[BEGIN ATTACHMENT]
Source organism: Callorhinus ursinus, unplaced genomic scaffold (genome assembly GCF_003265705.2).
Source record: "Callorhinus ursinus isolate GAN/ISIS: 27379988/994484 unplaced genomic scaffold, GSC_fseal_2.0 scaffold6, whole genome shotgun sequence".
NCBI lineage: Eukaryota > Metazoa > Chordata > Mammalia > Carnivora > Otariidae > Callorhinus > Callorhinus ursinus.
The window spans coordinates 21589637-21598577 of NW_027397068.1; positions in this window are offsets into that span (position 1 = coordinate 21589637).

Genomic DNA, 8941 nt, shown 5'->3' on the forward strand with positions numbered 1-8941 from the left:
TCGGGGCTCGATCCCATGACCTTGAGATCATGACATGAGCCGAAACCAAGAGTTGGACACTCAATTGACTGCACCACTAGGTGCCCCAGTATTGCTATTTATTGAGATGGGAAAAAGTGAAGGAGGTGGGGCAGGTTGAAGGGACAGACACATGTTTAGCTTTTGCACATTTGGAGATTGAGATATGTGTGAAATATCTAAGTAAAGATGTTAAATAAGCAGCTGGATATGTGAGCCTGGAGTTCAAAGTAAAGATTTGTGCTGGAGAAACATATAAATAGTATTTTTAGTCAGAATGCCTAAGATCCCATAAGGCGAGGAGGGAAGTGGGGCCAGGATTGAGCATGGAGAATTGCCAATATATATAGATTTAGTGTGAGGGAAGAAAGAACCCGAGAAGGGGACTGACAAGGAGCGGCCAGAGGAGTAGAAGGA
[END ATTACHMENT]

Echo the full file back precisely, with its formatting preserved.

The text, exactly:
Source organism: Callorhinus ursinus, unplaced genomic scaffold (genome assembly GCF_003265705.2).
Source record: "Callorhinus ursinus isolate GAN/ISIS: 27379988/994484 unplaced genomic scaffold, GSC_fseal_2.0 scaffold6, whole genome shotgun sequence".
NCBI lineage: Eukaryota > Metazoa > Chordata > Mammalia > Carnivora > Otariidae > Callorhinus > Callorhinus ursinus.
The window spans coordinates 21589637-21598577 of NW_027397068.1; positions in this window are offsets into that span (position 1 = coordinate 21589637).

Genomic DNA, 8941 nt, shown 5'->3' on the forward strand with positions numbered 1-8941 from the left:
TCGGGGCTCGATCCCATGACCTTGAGATCATGACATGAGCCGAAACCAAGAGTTGGACACTCAATTGACTGCACCACTAGGTGCCCCAGTATTGCTATTTATTGAGATGGGAAAAAGTGAAGGAGGTGGGGCAGGTTGAAGGGACAGACACATGTTTAGCTTTTGCACATTTGGAGATTGAGATATGTGTGAAATATCTAAGTAAAGATGTTAAATAAGCAGCTGGATATGTGAGCCTGGAGTTCAAAGTAAAGATTTGTGCTGGAGAAACATATAAATAGTATTTTTAGTCAGAATGCCTAAGATCCCATAAGGCGAGGAGGGAAGTGGGGCCAGGATTGAGCATGGAGAATTGCCAATATATATAGATTTAGTGTGAGGGAAGAAAGAACCCGAGAAGGGGACTGACAAGGAGCGGCCAGAGGAGTAGAAGGA